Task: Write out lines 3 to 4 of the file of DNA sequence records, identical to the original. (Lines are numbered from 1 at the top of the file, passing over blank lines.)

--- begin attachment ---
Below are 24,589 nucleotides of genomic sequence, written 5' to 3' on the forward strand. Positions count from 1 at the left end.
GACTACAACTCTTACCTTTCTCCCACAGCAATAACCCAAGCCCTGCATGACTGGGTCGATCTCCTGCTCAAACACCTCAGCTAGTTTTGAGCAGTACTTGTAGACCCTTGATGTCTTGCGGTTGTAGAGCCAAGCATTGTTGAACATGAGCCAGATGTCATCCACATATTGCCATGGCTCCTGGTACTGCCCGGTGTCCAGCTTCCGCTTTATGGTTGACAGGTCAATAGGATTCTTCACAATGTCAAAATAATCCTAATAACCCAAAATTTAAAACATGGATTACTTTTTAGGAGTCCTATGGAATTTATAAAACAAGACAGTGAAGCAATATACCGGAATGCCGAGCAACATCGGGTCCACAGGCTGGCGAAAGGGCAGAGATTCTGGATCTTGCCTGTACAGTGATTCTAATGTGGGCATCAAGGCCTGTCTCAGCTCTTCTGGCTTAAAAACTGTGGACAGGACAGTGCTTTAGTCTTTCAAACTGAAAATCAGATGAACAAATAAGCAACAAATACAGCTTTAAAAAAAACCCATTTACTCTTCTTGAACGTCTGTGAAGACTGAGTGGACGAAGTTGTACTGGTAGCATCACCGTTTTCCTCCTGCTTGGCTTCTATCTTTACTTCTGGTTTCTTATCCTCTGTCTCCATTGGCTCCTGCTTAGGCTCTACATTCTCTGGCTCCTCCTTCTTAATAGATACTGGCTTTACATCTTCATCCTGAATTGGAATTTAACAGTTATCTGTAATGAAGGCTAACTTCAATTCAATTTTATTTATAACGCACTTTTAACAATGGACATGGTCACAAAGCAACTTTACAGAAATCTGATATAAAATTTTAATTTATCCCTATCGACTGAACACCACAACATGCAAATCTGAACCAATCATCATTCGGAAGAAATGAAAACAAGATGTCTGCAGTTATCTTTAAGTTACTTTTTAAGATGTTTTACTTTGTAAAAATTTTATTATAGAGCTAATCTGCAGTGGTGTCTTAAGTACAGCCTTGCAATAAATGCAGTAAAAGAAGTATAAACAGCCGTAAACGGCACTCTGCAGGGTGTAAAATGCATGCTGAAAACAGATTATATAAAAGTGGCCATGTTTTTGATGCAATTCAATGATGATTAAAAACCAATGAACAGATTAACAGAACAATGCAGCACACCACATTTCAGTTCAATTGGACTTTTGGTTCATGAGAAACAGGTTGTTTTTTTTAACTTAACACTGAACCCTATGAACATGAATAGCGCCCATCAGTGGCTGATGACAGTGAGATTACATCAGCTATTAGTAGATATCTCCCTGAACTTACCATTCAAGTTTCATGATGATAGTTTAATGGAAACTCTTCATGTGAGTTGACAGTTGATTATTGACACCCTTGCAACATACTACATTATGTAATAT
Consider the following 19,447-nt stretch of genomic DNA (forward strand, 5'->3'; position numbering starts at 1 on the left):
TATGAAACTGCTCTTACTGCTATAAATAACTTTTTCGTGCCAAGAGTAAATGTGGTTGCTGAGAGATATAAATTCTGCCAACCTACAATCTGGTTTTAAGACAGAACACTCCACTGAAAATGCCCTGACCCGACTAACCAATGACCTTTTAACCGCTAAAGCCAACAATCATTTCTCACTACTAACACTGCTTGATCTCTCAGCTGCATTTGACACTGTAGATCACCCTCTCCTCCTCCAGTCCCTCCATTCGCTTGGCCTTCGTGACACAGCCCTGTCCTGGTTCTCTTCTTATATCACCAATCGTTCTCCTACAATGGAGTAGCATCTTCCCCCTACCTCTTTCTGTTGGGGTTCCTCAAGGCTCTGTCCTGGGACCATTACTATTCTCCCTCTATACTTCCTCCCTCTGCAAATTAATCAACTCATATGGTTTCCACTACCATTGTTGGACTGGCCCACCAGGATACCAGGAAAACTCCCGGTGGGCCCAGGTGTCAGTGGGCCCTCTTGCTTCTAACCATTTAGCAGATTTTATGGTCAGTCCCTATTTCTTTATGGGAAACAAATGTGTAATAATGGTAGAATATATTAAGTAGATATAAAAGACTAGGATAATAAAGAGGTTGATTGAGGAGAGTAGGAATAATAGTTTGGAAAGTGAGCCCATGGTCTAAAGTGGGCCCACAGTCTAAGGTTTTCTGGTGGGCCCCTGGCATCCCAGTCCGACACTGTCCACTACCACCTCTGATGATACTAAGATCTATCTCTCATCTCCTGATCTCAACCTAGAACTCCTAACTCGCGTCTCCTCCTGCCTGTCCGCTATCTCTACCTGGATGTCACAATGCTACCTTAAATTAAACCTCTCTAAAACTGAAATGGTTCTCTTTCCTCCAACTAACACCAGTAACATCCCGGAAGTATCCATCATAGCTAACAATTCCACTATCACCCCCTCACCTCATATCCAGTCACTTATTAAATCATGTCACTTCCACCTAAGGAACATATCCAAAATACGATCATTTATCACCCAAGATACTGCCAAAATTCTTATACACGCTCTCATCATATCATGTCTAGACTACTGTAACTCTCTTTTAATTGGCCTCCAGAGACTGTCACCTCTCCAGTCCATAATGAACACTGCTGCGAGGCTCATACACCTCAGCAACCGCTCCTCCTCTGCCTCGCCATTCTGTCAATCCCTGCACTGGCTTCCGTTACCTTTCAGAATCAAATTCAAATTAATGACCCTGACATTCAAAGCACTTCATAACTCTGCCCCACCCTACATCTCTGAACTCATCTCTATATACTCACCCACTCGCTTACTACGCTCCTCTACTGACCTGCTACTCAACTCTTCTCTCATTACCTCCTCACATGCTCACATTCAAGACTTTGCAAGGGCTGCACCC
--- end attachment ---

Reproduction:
Consider the following 19,447-nt stretch of genomic DNA (forward strand, 5'->3'; position numbering starts at 1 on the left):
TATGAAACTGCTCTTACTGCTATAAATAACTTTTTCGTGCCAAGAGTAAATGTGGTTGCTGAGAGATATAAATTCTGCCAACCTACAATCTGGTTTTAAGACAGAACACTCCACTGAAAATGCCCTGACCCGACTAACCAATGACCTTTTAACCGCTAAAGCCAACAATCATTTCTCACTACTAACACTGCTTGATCTCTCAGCTGCATTTGACACTGTAGATCACCCTCTCCTCCTCCAGTCCCTCCATTCGCTTGGCCTTCGTGACACAGCCCTGTCCTGGTTCTCTTCTTATATCACCAATCGTTCTCCTACAATGGAGTAGCATCTTCCCCCTACCTCTTTCTGTTGGGGTTCCTCAAGGCTCTGTCCTGGGACCATTACTATTCTCCCTCTATACTTCCTCCCTCTGCAAATTAATCAACTCATATGGTTTCCACTACCATTGTTGGACTGGCCCACCAGGATACCAGGAAAACTCCCGGTGGGCCCAGGTGTCAGTGGGCCCTCTTGCTTCTAACCATTTAGCAGATTTTATGGTCAGTCCCTATTTCTTTATGGGAAACAAATGTGTAATAATGGTAGAATATATTAAGTAGATATAAAAGACTAGGATAATAAAGAGGTTGATTGAGGAGAGTAGGAATAATAGTTTGGAAAGTGAGCCCATGGTCTAAAGTGGGCCCACAGTCTAAGGTTTTCTGGTGGGCCCCTGGCATCCCAGTCCGACACTGTCCACTACCACCTCTGATGATACTAAGATCTATCTCTCATCTCCTGATCTCAACCTAGAACTCCTAACTCGCGTCTCCTCCTGCCTGTCCGCTATCTCTACCTGGATGTCACAATGCTACCTTAAATTAAACCTCTCTAAAACTGAAATGGTTCTCTTTCCTCCAACTAACACCAGTAACATCCCGGAAGTATCCATCATAGCTAACAATTCCACTATCACCCCCTCACCTCATATCCAGTCACTTATTAAATCATGTCACTTCCACCTAAGGAACATATCCAAAATACGATCATTTATCACCCAAGATACTGCCAAAATTCTTATACACGCTCTCATCATATCATGTCTAGACTACTGTAACTCTCTTTTAATTGGCCTCCAGAGACTGTCACCTCTCCAGTCCATAATGAACACTGCTGCGAGGCTCATACACCTCAGCAACCGCTCCTCCTCTGCCTCGCCATTCTGTCAATCCCTGCACTGGCTTCCGTTACCTTTCAGAATCAAATTCAAATTAATGACCCTGACATTCAAAGCACTTCATAACTCTGCCCCACCCTACATCTCTGAACTCATCTCTATATACTCACCCACTCGCTTACTACGCTCCTCTACTGACCTGCTACTCAACTCTTCTCTCATTACCTCCTCACATGCTCACATTCAAGACTTTGCAAGGGCTGCACCC